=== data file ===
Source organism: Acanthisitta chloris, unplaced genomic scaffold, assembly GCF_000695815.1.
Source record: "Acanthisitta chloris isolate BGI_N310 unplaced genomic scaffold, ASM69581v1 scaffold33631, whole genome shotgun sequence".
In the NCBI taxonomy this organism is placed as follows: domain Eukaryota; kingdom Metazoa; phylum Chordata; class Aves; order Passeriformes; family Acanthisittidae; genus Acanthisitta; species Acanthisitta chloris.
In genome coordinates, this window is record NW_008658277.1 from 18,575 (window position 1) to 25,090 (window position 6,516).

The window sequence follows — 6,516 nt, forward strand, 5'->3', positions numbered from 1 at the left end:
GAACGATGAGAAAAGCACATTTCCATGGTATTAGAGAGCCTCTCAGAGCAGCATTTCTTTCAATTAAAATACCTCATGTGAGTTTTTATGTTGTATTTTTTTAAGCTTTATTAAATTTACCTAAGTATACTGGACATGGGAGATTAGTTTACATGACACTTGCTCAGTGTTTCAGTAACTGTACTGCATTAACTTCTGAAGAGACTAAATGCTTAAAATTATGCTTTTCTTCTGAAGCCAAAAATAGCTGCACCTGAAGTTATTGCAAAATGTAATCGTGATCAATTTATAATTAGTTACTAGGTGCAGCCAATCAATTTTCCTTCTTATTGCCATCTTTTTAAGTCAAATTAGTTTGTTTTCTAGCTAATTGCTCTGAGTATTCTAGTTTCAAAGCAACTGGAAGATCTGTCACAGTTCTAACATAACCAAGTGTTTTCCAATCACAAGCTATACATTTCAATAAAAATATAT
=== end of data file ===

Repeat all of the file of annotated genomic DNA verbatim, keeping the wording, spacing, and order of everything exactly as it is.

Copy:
Source organism: Acanthisitta chloris, unplaced genomic scaffold, assembly GCF_000695815.1.
Source record: "Acanthisitta chloris isolate BGI_N310 unplaced genomic scaffold, ASM69581v1 scaffold33631, whole genome shotgun sequence".
In the NCBI taxonomy this organism is placed as follows: domain Eukaryota; kingdom Metazoa; phylum Chordata; class Aves; order Passeriformes; family Acanthisittidae; genus Acanthisitta; species Acanthisitta chloris.
In genome coordinates, this window is record NW_008658277.1 from 18,575 (window position 1) to 25,090 (window position 6,516).

The window sequence follows — 6,516 nt, forward strand, 5'->3', positions numbered from 1 at the left end:
GAACGATGAGAAAAGCACATTTCCATGGTATTAGAGAGCCTCTCAGAGCAGCATTTCTTTCAATTAAAATACCTCATGTGAGTTTTTATGTTGTATTTTTTTAAGCTTTATTAAATTTACCTAAGTATACTGGACATGGGAGATTAGTTTACATGACACTTGCTCAGTGTTTCAGTAACTGTACTGCATTAACTTCTGAAGAGACTAAATGCTTAAAATTATGCTTTTCTTCTGAAGCCAAAAATAGCTGCACCTGAAGTTATTGCAAAATGTAATCGTGATCAATTTATAATTAGTTACTAGGTGCAGCCAATCAATTTTCCTTCTTATTGCCATCTTTTTAAGTCAAATTAGTTTGTTTTCTAGCTAATTGCTCTGAGTATTCTAGTTTCAAAGCAACTGGAAGATCTGTCACAGTTCTAACATAACCAAGTGTTTTCCAATCACAAGCTATACATTTCAATAAAAATATAT